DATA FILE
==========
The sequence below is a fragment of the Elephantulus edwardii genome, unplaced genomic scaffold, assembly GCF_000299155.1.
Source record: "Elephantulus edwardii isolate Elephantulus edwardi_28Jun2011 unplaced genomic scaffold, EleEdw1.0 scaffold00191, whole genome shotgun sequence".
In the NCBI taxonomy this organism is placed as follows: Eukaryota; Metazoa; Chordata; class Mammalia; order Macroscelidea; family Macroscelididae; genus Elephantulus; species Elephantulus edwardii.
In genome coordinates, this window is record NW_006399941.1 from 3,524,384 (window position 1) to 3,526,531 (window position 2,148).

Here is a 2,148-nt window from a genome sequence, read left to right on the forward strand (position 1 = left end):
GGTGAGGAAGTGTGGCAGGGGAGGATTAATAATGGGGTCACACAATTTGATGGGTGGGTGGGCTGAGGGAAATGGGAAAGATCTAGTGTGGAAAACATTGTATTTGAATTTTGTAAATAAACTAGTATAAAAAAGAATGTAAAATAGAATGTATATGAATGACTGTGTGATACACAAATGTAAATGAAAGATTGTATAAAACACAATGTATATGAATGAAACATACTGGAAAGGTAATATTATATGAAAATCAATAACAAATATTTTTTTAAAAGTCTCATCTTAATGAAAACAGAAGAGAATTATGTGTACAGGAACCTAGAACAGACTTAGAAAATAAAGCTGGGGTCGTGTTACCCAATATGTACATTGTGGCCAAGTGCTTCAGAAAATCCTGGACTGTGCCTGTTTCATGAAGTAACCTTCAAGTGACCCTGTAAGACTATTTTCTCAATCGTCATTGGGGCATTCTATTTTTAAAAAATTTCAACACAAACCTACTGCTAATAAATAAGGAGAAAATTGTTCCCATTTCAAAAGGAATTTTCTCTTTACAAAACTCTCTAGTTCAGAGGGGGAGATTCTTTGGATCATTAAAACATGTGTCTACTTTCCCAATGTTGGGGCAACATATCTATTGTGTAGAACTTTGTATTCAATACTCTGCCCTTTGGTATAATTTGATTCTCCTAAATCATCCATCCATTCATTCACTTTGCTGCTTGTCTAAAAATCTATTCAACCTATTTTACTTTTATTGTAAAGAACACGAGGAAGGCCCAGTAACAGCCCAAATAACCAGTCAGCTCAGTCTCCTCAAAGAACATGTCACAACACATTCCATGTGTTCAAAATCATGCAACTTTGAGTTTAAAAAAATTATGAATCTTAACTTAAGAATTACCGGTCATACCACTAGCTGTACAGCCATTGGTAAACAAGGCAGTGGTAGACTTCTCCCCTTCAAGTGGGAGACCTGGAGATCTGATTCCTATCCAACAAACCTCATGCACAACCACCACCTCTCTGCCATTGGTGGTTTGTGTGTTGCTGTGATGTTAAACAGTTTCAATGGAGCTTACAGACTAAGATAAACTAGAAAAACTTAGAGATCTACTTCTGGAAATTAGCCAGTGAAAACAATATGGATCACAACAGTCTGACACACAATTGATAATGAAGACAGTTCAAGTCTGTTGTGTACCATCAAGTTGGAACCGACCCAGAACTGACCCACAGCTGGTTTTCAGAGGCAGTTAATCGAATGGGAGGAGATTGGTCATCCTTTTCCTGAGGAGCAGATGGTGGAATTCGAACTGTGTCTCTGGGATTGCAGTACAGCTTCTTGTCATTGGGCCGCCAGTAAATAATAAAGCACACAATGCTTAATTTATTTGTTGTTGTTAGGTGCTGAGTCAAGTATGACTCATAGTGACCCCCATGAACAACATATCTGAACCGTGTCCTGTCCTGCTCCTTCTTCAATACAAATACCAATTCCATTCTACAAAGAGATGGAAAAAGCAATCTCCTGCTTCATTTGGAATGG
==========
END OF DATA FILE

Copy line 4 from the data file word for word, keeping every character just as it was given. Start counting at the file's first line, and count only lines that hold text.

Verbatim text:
In genome coordinates, this window is record NW_006399941.1 from 3,524,384 (window position 1) to 3,526,531 (window position 2,148).